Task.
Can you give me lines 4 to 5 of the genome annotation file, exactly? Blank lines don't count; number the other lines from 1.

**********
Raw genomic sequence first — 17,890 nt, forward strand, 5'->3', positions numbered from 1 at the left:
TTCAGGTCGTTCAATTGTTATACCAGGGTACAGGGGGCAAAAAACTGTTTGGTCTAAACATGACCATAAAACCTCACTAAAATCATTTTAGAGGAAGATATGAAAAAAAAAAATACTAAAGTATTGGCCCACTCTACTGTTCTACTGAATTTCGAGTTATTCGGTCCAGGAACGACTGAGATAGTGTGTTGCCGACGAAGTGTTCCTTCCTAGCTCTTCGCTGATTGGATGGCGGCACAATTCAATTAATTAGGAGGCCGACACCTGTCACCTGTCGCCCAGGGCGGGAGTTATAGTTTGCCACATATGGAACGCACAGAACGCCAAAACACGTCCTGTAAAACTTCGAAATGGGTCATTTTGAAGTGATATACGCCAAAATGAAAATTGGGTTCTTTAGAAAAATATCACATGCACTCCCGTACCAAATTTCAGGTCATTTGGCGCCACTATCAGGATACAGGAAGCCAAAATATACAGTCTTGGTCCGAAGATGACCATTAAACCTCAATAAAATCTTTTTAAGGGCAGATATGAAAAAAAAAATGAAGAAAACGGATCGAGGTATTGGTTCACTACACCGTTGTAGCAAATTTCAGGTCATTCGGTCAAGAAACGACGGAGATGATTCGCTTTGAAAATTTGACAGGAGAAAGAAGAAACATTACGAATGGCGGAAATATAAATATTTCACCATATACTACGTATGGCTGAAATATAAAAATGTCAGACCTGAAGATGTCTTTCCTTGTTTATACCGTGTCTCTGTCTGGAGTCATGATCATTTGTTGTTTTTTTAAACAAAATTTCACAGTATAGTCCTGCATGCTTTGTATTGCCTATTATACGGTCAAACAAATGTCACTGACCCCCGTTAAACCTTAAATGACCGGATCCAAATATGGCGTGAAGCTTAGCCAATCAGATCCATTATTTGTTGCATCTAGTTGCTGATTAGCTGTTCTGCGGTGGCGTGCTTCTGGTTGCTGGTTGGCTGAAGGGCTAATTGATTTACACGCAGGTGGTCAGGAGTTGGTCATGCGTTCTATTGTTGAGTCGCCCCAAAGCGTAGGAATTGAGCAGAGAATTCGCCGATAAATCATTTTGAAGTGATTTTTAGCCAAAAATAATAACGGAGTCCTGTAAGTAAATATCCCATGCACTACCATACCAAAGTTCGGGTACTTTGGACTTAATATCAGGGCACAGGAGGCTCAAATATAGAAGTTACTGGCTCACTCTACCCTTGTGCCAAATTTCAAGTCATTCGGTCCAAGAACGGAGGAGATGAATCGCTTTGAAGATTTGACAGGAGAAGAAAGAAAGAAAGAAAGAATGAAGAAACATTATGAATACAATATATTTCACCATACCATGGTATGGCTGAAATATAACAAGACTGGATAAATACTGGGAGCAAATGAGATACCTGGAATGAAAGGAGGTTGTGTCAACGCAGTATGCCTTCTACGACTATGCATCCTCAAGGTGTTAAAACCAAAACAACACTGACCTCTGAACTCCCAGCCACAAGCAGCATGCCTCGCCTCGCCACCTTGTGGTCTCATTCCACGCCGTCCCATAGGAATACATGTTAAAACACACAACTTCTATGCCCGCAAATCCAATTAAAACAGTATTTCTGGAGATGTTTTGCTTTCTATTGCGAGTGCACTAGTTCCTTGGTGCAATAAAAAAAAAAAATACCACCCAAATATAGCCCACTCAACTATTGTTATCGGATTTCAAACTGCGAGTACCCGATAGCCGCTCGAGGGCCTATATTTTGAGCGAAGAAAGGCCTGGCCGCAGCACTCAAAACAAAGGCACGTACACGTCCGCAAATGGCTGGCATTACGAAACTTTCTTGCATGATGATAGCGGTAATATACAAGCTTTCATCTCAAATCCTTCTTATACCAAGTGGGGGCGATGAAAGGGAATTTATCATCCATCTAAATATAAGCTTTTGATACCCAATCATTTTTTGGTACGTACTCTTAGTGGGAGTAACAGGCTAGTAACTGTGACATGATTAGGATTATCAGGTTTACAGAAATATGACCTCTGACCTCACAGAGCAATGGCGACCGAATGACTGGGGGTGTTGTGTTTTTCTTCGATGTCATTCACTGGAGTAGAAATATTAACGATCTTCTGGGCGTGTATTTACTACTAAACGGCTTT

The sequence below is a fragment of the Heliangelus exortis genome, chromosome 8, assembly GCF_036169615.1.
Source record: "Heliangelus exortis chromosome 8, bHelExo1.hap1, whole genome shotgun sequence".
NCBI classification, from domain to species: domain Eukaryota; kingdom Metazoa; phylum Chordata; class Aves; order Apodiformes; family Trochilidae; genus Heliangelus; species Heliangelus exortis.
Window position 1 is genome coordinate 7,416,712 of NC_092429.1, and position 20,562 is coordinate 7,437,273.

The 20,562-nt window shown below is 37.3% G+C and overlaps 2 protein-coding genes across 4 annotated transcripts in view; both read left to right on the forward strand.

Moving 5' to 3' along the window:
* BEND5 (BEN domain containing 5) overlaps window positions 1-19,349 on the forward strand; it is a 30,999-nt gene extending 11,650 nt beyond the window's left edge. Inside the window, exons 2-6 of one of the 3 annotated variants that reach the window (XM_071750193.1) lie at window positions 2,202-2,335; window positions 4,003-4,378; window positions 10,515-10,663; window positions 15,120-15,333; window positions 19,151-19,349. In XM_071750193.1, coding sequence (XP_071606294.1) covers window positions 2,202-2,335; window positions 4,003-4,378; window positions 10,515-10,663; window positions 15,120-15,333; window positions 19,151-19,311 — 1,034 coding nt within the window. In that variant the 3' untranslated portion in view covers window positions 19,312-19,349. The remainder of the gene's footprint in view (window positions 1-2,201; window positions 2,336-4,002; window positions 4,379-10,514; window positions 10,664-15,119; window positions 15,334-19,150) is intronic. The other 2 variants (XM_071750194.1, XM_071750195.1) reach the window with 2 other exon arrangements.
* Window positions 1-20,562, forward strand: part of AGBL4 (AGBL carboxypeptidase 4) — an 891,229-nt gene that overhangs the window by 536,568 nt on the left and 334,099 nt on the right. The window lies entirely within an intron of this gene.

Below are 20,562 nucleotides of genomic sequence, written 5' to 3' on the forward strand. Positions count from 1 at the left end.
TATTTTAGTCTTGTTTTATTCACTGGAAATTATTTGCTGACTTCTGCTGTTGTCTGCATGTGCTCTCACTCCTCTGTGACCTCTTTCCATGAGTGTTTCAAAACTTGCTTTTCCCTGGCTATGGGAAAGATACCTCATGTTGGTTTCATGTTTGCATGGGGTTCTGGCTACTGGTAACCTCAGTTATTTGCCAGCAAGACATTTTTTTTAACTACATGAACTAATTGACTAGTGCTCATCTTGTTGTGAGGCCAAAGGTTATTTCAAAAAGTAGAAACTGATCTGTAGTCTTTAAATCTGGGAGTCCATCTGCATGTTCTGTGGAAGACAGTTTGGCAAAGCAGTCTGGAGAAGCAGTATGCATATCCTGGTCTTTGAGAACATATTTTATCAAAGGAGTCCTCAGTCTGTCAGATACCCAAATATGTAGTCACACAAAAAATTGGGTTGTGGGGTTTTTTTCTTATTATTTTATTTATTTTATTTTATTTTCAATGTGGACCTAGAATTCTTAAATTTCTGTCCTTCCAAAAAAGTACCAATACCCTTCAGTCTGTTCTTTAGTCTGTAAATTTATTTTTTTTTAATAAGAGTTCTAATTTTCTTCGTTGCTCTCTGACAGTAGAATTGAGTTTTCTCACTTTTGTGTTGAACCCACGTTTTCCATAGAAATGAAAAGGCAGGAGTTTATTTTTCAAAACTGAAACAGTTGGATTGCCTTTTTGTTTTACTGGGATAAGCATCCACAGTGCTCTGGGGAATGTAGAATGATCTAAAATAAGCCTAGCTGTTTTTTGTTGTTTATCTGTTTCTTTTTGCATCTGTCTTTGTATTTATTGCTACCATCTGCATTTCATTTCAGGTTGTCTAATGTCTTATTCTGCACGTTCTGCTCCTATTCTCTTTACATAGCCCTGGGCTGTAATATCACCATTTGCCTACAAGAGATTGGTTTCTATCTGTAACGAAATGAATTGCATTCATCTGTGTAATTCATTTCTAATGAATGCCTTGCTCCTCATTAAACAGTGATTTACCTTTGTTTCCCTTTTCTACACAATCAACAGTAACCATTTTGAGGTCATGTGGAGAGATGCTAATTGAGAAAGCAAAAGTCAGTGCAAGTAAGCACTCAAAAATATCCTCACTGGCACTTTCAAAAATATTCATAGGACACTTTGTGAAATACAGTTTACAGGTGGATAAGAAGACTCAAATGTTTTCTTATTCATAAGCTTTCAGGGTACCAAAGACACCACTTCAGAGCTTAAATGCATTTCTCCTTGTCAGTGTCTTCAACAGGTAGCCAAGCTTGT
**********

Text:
Source record: "Heliangelus exortis chromosome 8, bHelExo1.hap1, whole genome shotgun sequence".
NCBI classification, from domain to species: domain Eukaryota; kingdom Metazoa; phylum Chordata; class Aves; order Apodiformes; family Trochilidae; genus Heliangelus; species Heliangelus exortis.